Redfoo and the X-Factor


The first year at my current school was 2011.  In 2011 the big song of the year at school was Party Rock.  It’s a great song, and so is Sexy and I Know It.  I know that Redfoo has been on Australian TV recently, but I haven’t heard much about him otherwise since 2011 until tonight.  While I was sitting in front of the TV trying to read a book and blot The Block NZ from my consciousness I noticed Redfoo – of all people – was on the show having to endure the pitiful spontaneous raps of the contestants.  Now there’s one thing we can be certain of: if The Block NZ has anyone or anything on their show it is a product placement.  In this case the presenter of the show told New Zealand that Redfoo was in town for X-Factor.

While I was in mid eye roll about cynical product placement Cathy asked me if I had heard about one of Redfoo’s recent song.

“No?” I said innocently.

Redfoo is one of a few collaborators on a song called Literally I Can’t by Play-N-Skillz, but before we embark on the song in question, let’s take a moment to see how Redfoo is defending himself from the critics:


The victimized artist in this case of this song sings:

You got a big ol’ butt
I can tell by the way you’re walkin’
But you annoying me… ’cause you’re talkin’ (STFU!)
Bounce on the pogo
Jump on the jack hammer
Get low, low, low
While I Instagram ya
Shhh, don’t talk about it, be about it
Work it and twerk it, and maybe I’ll tweet about it
They’ll read about it
And you could be winnin’
I said jump on the pole
I didn’t need your opinion
Gurrrrl I’m sippin’ on this drink
I’m tryna see what you got
Not tryna hear what you think


After the further ruminations of other artists the song ends with a rousing chorus of STFU which the four men scream at the departing woman in a non-threatening way.


From these two clips you might be able to tell that the video is set at the STFU Fraternity House where a big party is going on.  The other focus of the song – aside from misogyny – is binge drinking.  The second featured artist in this song – Enertia McFly – blends both things together lovingly:

Look… I’m tryna get your fine ass on the dance flo
Girl I wanna see you get low
Go ahead and bring it up slow
You’re booty in my hand is my new motto
Got the face of a model
Put your lips on my bottle
Let me see you take it to the head
Girl I know that you can
I don’t wanna hear no
Girl have you heard of my new super friends?
Play-N-Skillz, Redfoo and Lil Jon they comin’ in
And turn the party to a crazy mad house
Going all night until I just black out
After I do all that we can make out
Girl you know what Enertia all about

Redfoo’s main defense of the song is that it is satirical and some people don’t get it.  People don’t get it because it’s not satire.  If it was intended as satire – which I don’t believe for a second – then these guys are terrible satirists.  The only possible people in this video who might be being satirised are the “uptight” sorority girls who don’t want to get drunk and do girl on girl.  In which case the satire works on the level of criticising young women who go to parties and don’t want to get wasted and titillate men.

The men in the video are cool.  They are not satirical, they are mucho, posturing, and in the tradition of sexist videos like this one they are fully clothed and allowed to have almost all the lines while silent, half-naked women gyrate about them (not the figure of fun of course, the horrible undesirable woman who leaves the party, she gets to keep her clothes on and squeak out one single negative line).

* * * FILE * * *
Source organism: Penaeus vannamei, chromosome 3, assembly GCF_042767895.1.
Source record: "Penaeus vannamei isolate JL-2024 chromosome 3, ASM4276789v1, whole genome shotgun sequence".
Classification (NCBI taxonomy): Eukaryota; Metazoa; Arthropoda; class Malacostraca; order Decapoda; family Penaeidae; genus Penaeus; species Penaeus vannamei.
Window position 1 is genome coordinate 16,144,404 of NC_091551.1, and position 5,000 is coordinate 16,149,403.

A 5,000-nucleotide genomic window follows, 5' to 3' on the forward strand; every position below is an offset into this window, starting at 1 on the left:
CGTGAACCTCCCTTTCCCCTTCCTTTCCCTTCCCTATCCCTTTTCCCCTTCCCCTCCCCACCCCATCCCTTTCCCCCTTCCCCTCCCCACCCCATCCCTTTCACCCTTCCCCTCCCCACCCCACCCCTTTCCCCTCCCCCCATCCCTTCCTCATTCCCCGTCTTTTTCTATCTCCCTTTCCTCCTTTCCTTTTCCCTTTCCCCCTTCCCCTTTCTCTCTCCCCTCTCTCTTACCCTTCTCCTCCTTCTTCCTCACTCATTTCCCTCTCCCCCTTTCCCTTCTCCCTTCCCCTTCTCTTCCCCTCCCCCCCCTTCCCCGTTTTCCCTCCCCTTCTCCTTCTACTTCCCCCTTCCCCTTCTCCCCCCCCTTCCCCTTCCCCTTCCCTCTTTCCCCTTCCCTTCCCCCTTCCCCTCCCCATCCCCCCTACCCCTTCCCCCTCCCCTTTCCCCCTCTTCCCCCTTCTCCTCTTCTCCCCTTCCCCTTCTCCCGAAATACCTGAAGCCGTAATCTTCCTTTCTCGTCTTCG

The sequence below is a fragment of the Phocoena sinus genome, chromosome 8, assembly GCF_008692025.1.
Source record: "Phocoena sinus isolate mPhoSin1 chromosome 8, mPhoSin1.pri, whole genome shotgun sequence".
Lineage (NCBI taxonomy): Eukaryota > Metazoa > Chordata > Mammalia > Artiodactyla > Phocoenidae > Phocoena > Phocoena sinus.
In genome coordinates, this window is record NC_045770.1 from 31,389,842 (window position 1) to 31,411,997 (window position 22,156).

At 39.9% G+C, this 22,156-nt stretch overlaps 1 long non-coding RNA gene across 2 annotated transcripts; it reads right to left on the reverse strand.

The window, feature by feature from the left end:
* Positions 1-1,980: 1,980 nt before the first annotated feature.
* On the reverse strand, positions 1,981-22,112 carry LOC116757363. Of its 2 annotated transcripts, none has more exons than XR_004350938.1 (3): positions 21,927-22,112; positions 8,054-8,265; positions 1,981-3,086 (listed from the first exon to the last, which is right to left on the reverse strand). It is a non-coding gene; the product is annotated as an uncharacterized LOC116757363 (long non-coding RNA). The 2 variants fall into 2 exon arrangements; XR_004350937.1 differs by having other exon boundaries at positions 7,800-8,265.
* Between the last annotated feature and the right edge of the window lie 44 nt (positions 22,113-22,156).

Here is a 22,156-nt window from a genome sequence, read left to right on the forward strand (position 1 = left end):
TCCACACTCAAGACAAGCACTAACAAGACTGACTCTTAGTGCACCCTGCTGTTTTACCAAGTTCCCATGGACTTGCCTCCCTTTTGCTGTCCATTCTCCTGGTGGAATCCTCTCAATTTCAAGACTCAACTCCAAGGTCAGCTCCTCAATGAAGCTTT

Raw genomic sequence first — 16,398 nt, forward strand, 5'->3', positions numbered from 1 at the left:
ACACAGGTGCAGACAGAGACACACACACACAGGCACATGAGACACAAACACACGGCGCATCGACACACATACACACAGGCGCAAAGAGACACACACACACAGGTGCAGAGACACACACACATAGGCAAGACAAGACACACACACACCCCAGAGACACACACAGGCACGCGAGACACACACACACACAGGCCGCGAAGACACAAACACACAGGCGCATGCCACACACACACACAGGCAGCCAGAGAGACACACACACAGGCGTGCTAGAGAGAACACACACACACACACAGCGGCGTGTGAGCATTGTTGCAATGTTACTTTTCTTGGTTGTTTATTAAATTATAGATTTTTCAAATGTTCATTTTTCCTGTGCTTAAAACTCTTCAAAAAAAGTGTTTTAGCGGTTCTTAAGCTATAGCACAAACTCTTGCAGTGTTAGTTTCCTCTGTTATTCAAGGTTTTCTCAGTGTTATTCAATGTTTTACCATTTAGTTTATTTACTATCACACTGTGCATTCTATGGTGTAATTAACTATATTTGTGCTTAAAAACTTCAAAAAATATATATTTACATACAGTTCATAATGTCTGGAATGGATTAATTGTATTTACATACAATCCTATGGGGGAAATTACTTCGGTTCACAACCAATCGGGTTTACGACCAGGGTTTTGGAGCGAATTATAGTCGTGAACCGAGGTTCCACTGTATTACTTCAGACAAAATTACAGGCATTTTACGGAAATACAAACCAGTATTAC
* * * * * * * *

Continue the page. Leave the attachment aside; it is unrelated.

This song nails so many categories of terrible.  Its misogyny is forthright.  Women are objectified, and silenced in the most aggressive way possible.  It celebrates drinking until you black out, and mixes that up with “I don’t wanna hear no”, and sex.  It even manages to make social media like Twitter and Instagram weapons in the war.  The man tweets, the man takes pictures, the man watches, the man speaks while the woman is read about, seen, watched, silenced.


I could dress up what I’m saying in a few ways, but let’s just go with the basic equality of all people.  Literally I Can’t is just another example in a long, long line of things that treat women as passive sexual objects to be acted upon by the dominant male.  Choose your other recent examples.  Roastbusters?  Or how about the video of the woman walking through New York.  I should say the controversial video given how many “I’m not excusing the behaviour but…” columns there have been on line,

Some have humorously pointed out online that perhaps the legal question this video brings up is, “Should Black And Hispanic Men Be Banned From Chatting Up White Feminist Women?”

Yeah, that’s real funny.  It’s like pretending that maybe all of this stuff isn’t mixed up together somehow in America, that the culture of some rap and hip hop, and the alcohol, and the media images, and all of that don’t reinforce certain things that play out differently along racial lines.  White men in America might not do the catcall thing but I suspect they figure heavily in those awful statistics in American universities around sexual assault and rape.

Looks like a good new season coming up at TV3 actually.


Which is really just an extended mix of any given scene in a pop video in which packs of scantily glad women cluster hungrily around a man:


If it is TV3’s idea that Redfoo should be a judge on the X-Factor New Zealand or promote it then I feel like I should tell them that I think their idea stinks.  What about you?

@CampbellLiveNZ, @TV3nz




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I wrote a book called Kaitiaki o te Pō